Over the past few decades, there has been an upsurge in the use of minimal elements or the disruption of minimal things - in other words, minimalism. The term was first used in the 50s to describe an artistic movement. Today, it is also used in the world of clothing, both to describe the decluttering of the wardrobe and to describe the simple, geometric shapes of a garment.
The minimalist wardrobe
Minimalist wardrobes are particularly concerned with the number of items of clothing they contain. A few relevant initiatives have emerged to guide us towards a procedure to adopt. Let's take a look at Project 333 and a new initiative by a laundry detergent brand with similar aims.
Project 333 is an initiative of Courtney Carver through her blog Be more with less and has been running since 2010. In the spirit of voluntary simplicity, she offers people the chance to keep 33 items of clothing at their disposal for 3 months.
She suggests a fairly simple methodology to achieve this: First, empty all your clothes on your bed and ask yourself the following 4 questions to select them:
- Does this garment look good on me right now?
- Do I like it?
- Is it in good condition?
- Does it fit my lifestyle of "more for less"?
If you answer yes to all 4 questions, you have the option of keeping the garment for the next 90 days. If not, you can give it to the next person, dispose of it properly if it's too damaged (sorting center) or store it somewhere completely different from the 33 garments selected: a suitcase, another wardrobe...
Items that don't count in the 33 clothes include wedding rings or any other sentimental items you never take off, nightwear, underwear, comfortable clothes you wear at home and sportswear you only need to put on to play a sport.
Project 333 is not about keeping only 33 garments. It rotates every 90 days, allowing you to adapt to the seasons, among other things. It's sure to help simplify your mornings by taking the headache out of getting dressed. It'll also make you more aware of the clothes you need to get rid of, especially if you haven't chosen them in a while!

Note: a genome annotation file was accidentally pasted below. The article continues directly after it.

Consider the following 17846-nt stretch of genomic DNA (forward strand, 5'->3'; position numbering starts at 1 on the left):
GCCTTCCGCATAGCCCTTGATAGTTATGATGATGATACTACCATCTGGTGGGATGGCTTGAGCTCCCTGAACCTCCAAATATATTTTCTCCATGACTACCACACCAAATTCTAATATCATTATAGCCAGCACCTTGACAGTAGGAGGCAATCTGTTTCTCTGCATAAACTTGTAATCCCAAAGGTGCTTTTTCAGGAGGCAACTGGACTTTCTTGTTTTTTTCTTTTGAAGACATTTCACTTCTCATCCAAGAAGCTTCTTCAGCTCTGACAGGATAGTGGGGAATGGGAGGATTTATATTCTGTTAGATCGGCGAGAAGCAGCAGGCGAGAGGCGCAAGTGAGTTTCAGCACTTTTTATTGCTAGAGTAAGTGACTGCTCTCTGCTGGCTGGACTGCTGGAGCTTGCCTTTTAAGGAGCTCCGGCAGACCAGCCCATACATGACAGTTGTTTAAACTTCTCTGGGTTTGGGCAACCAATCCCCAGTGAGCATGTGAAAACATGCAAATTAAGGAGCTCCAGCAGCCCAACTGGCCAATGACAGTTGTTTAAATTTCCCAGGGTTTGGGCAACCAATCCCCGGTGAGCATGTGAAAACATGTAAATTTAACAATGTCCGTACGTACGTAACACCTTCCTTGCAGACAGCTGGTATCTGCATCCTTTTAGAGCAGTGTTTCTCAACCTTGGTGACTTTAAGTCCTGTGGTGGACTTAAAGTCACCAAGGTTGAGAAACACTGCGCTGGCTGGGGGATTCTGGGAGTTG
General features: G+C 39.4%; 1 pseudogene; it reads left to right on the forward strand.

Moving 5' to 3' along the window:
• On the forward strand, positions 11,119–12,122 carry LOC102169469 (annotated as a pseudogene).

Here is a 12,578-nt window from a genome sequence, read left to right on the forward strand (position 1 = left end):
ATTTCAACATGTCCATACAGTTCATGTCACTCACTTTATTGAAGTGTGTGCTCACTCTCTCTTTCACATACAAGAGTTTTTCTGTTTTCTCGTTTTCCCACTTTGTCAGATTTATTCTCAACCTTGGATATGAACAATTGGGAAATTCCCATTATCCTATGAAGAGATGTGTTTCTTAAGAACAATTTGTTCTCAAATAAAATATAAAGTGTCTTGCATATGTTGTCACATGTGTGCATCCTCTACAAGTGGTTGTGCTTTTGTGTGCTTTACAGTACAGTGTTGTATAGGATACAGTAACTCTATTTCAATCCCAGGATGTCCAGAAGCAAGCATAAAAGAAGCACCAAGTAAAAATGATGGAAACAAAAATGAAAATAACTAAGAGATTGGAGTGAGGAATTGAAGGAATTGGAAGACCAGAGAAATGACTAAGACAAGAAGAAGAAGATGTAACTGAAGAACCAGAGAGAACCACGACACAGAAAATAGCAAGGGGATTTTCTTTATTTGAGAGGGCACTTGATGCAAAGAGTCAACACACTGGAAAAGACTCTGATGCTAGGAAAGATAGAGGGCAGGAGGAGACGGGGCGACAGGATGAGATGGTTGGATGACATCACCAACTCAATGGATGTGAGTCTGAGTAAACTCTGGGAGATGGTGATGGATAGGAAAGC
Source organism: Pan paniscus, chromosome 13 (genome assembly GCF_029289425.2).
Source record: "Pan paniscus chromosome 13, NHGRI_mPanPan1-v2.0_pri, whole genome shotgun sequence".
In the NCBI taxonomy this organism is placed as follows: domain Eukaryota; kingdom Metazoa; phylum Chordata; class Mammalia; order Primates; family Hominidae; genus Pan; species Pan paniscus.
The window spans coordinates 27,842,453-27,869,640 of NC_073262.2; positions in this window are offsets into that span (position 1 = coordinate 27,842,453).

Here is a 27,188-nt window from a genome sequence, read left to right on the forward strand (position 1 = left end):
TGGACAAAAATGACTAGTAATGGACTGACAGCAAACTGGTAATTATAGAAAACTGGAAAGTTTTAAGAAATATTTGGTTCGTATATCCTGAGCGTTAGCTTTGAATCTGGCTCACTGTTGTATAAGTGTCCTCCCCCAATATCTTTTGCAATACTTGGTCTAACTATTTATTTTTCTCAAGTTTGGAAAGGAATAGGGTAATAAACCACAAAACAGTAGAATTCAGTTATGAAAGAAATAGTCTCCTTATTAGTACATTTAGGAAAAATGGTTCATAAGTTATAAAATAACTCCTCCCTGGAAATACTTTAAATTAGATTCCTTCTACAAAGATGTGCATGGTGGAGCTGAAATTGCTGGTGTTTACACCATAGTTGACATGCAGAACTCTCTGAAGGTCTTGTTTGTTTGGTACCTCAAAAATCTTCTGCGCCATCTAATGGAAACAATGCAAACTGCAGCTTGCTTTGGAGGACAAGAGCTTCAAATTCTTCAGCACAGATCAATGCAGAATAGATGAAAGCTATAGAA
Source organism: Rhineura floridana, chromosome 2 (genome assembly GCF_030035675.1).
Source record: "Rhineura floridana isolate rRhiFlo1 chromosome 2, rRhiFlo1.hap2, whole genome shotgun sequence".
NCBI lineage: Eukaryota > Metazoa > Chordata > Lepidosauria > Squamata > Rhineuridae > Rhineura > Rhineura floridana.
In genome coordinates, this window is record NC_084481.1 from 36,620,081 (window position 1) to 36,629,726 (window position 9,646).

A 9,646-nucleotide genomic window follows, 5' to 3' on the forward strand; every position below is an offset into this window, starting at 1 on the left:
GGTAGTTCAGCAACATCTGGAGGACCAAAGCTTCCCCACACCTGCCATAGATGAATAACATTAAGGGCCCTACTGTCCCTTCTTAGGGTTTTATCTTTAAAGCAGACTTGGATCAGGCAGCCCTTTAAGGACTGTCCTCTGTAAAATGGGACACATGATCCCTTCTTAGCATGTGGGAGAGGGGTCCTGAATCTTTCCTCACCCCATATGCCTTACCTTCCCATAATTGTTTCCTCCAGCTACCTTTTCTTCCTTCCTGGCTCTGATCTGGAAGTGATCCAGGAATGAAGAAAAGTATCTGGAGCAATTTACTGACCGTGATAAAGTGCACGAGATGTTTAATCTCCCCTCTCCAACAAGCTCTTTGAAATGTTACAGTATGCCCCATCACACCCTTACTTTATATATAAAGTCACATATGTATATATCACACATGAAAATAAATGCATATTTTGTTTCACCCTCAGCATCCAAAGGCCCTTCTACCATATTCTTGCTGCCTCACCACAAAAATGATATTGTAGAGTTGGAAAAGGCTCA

La Parisienne recently launched an interesting challenge. We're not sure about the marketing aspect, but it's still relevant from an ecological point of view. It's called the 21-Day Challenge, and invites participants to limit their wardrobe to 10 pieces of clothing. The aim is to show that by adopting a minimalist or simplified approach to clothing, it is possible to consume better and save time and money.
In both cases, our selection must take into account the fact that we're creating a wardrobe that we'll be living, working and playing in for some time to come. It's not a question of being a minimalist or a fan of voluntary simplicity to succeed in either suggestion. The fact that we have to think about and select our clothes pushes us to be more creative and versatile. Fashion enthusiasts are sure to love it. What's more, it's a challenge that combines responsible consumption and sustainable development. We love it!
It's all about knowing how to identify your basic, timeless clothes and how to mix and match them.
Let's take a step back and look at the clothes we have. It's easy to see that we have too much. We can also see that we often wear the same clothes over and over again. And it's from this observation that we're going to adopt our minimalist look: What colors do we wear? What shapes of clothing do we prefer? And finally, what textiles do we feel comfortable in?
To adopt a minimalist style, we choose a base color between black and navy blue. Then, it's easy to match it with a neutral color such as gray, white or beige. And finally, we choose one or two brighter colors of our choice that match our preferences and the colors we're used to repeating in our clothes.
These 3 simple steps will give us a wardrobe that's easy to organize. Then it's a matter of mixing different garments to create our outfits: that's the beauty and strength of the minimalist!
The minimalist look is both clean and simple. Clothes are chosen accordingly. It's important to choose classic, timeless cuts rather than fashionable, fleeting ones. In this way, we ensure the longevity of our desire to wear our clothes and also facilitate possible combinations.
We've identified the textiles we're most comfortable in. It's a start to moving forward in choosing the textiles for our future clothes. Obviously, the minimalist look and wardrobe have an inescapable ecological aspect. The materials of our future garments will have great advantages in respecting this component. To do so, we can choose clothes that feel and look the same on the skin, by favoring eco-responsible garments. They can be made from a range of eco-friendly textiles: organic cotton instead of traditional cotton, merino wool, Tencel (lyocell), bamboo, which will delight you with its softness... Garments made from these textiles are increasingly available, and many of the designers who work with them offer classic, timeless cuts to optimize their end lifetime.
Clothing minimalism contradicts the belief that the less you have, the more complicated it is. In fact, it's precisely the opposite philosophy: a minimum of clothes will lighten the burden of getting dressed. It therefore promotes an eco-responsible approach to shopping, and lends itself well to more environmentally sustainable purchases. Buying less can enable us to buy better and considerably reduce our impact on the environment.